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Inspiring young Canadians to build a better Canada through conservation

The Canadian Conservation Corps will recruit 90 participants, half from areas where young adult conservation programming is currently available and half from underserved parts of the nation.

Youth will soon be travelling by dog sled, helping species like turtles and eels and having a whale of a time with the Canadian Conservation Corps, a new service program funded by the Government of Canada as part of the Canada Service Corps.

“Thanks to the federal government these youth aged 18-30 will be able to spend nine months learning from conservation and education specialists, three months implementing their own environmental action projects and a lifetime building a better Canada,” said Rick Bates, CEO of the Canadian Wildlife Federation (CWF).

As part of the Canada Service Corps announced by the Prime Minister Jan. 16, the Canadian Conservation Corps aims to support young Canadians to get involved in their community through service opportunities while at the same time gaining valuable skills that will benefit them in life and work.

“The Canadian Conservation Corps offers young people the opportunity to explore and experience Canada while making contributions to the conservation of wildlife and habitat. Young people will have the chance to implement their own environmental action projects while building a better Canada through community service,” said the Hon. Patty Hajdu, Minister of Employment, Workforce Development and Labour.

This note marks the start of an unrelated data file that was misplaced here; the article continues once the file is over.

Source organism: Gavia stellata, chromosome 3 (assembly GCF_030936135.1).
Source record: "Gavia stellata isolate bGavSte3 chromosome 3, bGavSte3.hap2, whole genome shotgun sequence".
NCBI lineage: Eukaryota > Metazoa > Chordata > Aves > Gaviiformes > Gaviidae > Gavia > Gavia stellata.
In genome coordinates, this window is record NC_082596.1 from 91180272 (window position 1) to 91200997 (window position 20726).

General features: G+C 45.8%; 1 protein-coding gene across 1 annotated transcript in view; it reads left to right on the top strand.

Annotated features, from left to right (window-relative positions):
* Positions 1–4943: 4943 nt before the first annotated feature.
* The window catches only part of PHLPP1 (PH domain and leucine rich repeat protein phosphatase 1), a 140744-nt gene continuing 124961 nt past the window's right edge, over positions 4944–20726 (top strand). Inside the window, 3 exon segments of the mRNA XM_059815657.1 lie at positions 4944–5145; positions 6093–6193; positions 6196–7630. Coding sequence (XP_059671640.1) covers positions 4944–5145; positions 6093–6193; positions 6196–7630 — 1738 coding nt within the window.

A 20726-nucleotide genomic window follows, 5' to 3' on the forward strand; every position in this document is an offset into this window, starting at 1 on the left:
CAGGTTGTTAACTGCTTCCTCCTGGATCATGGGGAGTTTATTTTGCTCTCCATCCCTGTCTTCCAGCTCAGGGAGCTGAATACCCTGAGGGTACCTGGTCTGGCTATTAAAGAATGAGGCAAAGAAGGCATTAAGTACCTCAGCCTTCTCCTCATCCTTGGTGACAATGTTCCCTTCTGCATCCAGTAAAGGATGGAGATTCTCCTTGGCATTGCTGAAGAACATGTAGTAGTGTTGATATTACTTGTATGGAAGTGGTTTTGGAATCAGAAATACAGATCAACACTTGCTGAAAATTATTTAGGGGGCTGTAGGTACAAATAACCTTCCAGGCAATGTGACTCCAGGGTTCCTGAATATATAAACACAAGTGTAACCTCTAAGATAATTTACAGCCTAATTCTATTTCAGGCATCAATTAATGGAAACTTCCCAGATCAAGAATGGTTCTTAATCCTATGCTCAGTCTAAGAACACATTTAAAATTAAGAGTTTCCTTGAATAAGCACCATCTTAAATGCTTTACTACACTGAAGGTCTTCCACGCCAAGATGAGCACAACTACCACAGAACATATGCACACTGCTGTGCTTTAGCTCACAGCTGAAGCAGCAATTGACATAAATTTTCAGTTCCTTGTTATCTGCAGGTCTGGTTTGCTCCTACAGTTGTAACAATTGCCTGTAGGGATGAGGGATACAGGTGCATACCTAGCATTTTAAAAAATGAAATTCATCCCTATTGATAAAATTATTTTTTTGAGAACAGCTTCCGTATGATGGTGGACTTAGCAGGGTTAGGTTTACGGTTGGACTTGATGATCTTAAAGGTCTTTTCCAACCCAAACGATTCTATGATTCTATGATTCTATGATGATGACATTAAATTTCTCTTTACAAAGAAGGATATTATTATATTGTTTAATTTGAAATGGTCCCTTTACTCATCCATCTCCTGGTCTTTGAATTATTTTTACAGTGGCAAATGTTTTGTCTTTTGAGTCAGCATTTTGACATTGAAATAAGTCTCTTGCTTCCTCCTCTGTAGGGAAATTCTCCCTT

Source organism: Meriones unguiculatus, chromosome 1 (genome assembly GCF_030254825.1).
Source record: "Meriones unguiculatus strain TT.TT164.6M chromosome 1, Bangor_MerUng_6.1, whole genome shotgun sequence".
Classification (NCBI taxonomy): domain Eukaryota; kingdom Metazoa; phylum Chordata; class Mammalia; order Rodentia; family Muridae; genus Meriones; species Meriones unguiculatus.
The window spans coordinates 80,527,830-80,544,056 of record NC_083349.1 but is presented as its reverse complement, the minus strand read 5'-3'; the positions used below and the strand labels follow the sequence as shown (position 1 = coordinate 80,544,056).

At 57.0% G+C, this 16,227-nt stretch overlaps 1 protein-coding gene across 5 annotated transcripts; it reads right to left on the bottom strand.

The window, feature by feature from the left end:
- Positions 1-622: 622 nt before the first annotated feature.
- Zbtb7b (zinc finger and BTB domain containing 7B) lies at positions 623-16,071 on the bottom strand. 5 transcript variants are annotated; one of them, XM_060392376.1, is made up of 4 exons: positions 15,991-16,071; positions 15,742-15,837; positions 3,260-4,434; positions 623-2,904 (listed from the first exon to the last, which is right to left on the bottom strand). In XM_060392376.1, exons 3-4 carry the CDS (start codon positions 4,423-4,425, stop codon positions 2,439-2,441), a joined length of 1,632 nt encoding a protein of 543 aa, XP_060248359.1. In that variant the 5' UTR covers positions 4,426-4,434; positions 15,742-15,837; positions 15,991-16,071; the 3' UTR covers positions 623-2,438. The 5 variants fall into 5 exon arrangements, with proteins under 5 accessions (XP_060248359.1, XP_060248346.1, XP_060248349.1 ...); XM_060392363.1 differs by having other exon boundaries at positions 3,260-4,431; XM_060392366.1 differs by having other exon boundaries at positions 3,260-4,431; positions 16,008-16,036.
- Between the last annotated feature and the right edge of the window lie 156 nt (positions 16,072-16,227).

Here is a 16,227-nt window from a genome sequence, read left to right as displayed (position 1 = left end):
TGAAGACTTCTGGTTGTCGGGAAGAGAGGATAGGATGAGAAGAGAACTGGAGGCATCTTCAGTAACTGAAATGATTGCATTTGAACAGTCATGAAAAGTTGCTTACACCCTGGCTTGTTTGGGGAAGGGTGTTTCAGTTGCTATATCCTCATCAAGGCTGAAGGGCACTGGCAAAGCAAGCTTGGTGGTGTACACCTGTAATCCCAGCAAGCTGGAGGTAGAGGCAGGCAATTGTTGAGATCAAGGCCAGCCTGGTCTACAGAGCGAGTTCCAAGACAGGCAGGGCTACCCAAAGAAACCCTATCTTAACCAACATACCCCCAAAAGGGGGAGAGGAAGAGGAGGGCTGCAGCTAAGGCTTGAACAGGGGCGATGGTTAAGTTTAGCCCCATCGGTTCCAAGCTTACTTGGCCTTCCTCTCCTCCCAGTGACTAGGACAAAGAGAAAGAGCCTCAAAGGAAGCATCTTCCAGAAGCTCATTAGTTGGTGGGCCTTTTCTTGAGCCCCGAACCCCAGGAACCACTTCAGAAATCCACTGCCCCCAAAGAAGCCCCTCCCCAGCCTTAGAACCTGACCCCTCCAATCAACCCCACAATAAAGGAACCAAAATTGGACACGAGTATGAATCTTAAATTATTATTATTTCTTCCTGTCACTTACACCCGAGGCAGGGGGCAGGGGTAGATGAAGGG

The Canadian Conservation Corps will recruit 90 participants, half from areas where young adult conservation programming is currently available and half from underserved parts of the nation. This will enable a twinning component, where youth from different regions can learn from each other. The program has three parts:

  • An expedition in an unfamiliar region of Canada that will help participants learn about themselves, their peers and the community at large
  • A field work stage where participants will team up on the Canadian landscape with environmental experts in three broad categories: habitat creation and restoration, wildlife management and/or environmental science.
  • A community outreach and service stage in their home communities where participants will inspire their peers and younger youth to improve their environment through service projects. The Canadian Conservation Corps is a natural addition to CWF’s broad range of public engagement programs which include Help the Bats, Help the Turtles, Hinterland Who’s Who, Love Your Lake and Wild Family Nature Clubs.

Many partner organizations will welcome opportunities to work with the participants in the field following their core training. This may include parks, nature centres, fresh water and marine programs.

The first adventure begins this February in Ontario.

The dates and locations of the 2018 launches are as follows:

  • Feb. 12-21: Group One Orientation and Dogsledding, Huntsville, ON
  • May 13-26 Group Two Orientation and Sea Kayaking, Saint John, NB
  • June 11-24: Group Three Orientation and Sea Kayaking, Comox BC
  • Sept. 13-26: Group Four Orientation and Backpacking, Canmore, AB
  • Sept. 12-25 Group Five Orientation and Canoeing, Huntsville, ON

To learn more and get involved, visit CanadianWildlifeFederation.ca

About the Canadian Wildlife Federation:

The Canadian Wildlife Federation is dedicated to fostering awareness and appreciation of our natural world. By spreading knowledge of human impacts on the environment, sponsoring research, promoting the sustainable use of natural resources, recommending legislative changes and co-operating with like-minded partners, CWF encourages a future in which Canadians can live in harmony with nature. Visit CanadianWildlifeFederation.ca for more information.